• We just heard from a bunch of scientists that this lock down could last for a very long time, albeit in slightly different versions.

  • Is the rial war that we're fighting here, one with our own expectations.

  • And how tough is that?

  • The lock down or versions of social distancing, as they call it, is the only thing ultimately that will flatten the curve and give us a better outcome.

  • And yet that takes every single individual to make a conscious effort every single day.

  • In some ways, that's actually good for the nation.

  • Because I studied the Montgomery bus boycott in the 1950 part of the American civil rights movement.

  • What they found was strongest was when they asked people involved to do something every day that reinforced their support for the cause.

  • I think the worst thing we could do is tell people go about your lives.

  • Don't worry about it.

  • We'll let the help care professionals deal with it.

  • This gives us a sense that not only is it affecting us, but we can all do something for it.

  • It's not monumental, but social distancing is a sacrifice.

  • You know, you were a general in Iraq and in Afghanistan these were societies that America and the West wanted to reshape to some extent in their own image, and it didn't work so well To what extent do you think this particular war against the virus will reshape our societies and what we look like at the end of it?

  • I think this is just going to reshape us more than we think it is.

  • I know in the work realm now that people in the United States air working from home largely many organizations air, finding that a large part of what they do can easily be done from home.

  • So in reality, I think there's not going to be a return to the status quo Ante, I think we're going to go to a new normal and those organizations that adapt quickest, they're going to be very, very advantaged as we go forward now.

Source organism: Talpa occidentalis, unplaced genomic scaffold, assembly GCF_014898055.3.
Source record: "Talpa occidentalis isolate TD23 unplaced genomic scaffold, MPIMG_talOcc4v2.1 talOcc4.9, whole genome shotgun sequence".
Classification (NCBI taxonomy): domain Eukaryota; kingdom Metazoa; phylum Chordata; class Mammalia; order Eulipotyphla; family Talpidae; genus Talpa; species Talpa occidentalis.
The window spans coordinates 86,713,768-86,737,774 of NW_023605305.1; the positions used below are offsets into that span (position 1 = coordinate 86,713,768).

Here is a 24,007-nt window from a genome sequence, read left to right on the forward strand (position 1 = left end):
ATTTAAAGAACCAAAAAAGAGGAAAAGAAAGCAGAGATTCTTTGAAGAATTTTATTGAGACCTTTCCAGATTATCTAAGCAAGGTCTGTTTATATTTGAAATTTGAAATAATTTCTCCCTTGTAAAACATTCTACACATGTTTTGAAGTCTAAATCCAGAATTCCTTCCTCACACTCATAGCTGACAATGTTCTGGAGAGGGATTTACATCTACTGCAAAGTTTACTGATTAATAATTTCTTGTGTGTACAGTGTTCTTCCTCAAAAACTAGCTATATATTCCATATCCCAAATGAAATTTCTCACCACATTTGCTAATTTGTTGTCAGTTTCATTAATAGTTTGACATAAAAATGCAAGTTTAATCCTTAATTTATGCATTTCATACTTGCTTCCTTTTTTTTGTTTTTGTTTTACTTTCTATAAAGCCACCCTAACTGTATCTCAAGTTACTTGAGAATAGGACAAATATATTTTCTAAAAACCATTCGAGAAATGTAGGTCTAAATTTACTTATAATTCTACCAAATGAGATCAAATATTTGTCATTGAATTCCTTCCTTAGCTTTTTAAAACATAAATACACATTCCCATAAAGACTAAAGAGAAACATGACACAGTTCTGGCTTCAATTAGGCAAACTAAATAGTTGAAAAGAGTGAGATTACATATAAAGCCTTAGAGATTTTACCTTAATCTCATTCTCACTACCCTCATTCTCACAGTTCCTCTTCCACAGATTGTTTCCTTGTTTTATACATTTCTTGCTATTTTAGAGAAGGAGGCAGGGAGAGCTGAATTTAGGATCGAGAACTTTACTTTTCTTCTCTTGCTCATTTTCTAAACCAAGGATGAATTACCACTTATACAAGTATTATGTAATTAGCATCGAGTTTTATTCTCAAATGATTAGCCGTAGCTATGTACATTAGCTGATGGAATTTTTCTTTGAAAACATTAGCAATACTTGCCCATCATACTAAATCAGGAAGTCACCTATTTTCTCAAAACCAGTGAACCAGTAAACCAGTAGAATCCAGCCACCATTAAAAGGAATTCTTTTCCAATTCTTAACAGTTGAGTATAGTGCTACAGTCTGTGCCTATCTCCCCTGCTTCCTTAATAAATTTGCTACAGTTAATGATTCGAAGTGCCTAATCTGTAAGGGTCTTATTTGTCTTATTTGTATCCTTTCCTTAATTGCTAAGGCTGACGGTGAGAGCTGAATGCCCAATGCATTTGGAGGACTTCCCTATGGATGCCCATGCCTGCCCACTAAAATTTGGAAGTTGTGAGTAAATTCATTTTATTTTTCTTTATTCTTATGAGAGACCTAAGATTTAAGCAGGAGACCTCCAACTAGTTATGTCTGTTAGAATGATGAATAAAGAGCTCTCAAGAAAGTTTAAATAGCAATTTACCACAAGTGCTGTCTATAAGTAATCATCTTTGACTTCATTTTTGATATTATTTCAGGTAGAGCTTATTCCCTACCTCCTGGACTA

• Much of the focus has, of course, been on the N.

  • H s.

  • And just a few weeks ago, the prime minister told the nation that this was like a war against an invisible enemy.

  • But many N HS doctors and nurses feel that they've been sent into battle with guns, but just not enough bullets, such as the absence of widespread testing and peopIe gear that was their fear back in the mid February before the storm and even broken.

  • Now, as we fast approach the eye of the storm that is still there fear, as we found out in an exclusive survey for Channel four news of more than 280 N.

  • H s workers, loud and clear yet again is the lack of peopIe.

  • 80% told us that they don't feel they have adequate personal protective equipment to keep themselves all their patients safe.

  • Run out on every shift, having to reuse marsanne voices a thin plastic penny on a surgical face mask is a joke and not upto World Health Organization's standards.

  • Despite all those government assurances that peopIe is getting through, almost 2/3 of staff told us school sent goggles and made face mask with the laminate.

  • I packed my dad's musky uses for building just in case way have no faith in the N.

  • H s supplies, so have tried to soar stock Privately.

  • One order is due to be shipped directly from China for visors, on masks and without that vital protection.

  • This is what they all fear getting and spreading the virus of themselves.

  • Nearly 1/3 responded that they'd had covered 19 type symptoms on gone into isolation.

  • I had flu like symptoms and a cough on was advised to come in and I still have symptoms after 10 days, despite returning to work on being denied a test by management and the trouble is without testing, who knows whether they've actually had it or whether it is safe to return to work.

  • There's been much criticism of the government this week, and in our survey, 87% told us that testing still wasn't freely available to them.

  • The N hs organizations have told us that over 30 million PEOPIE kits have been made available to frontline staff on the new guidance for its use has now been issued well, joining me now to NSS doctors, both of whom demonstrate the danger faced by frontline medics in the current crisis.

  • Dr.

  • Clare Gerada called Covert 19 but has now recovered her stuff for working at the New Nightingale Hospital in the capital on Dr Sonia Oddy.

  • Sarah is on call today at her North London hospital.

  • She has just returned, having been in isolation after also showing symptoms of the virus.

  • From your point of view, what's next for your part of the N hs Claire.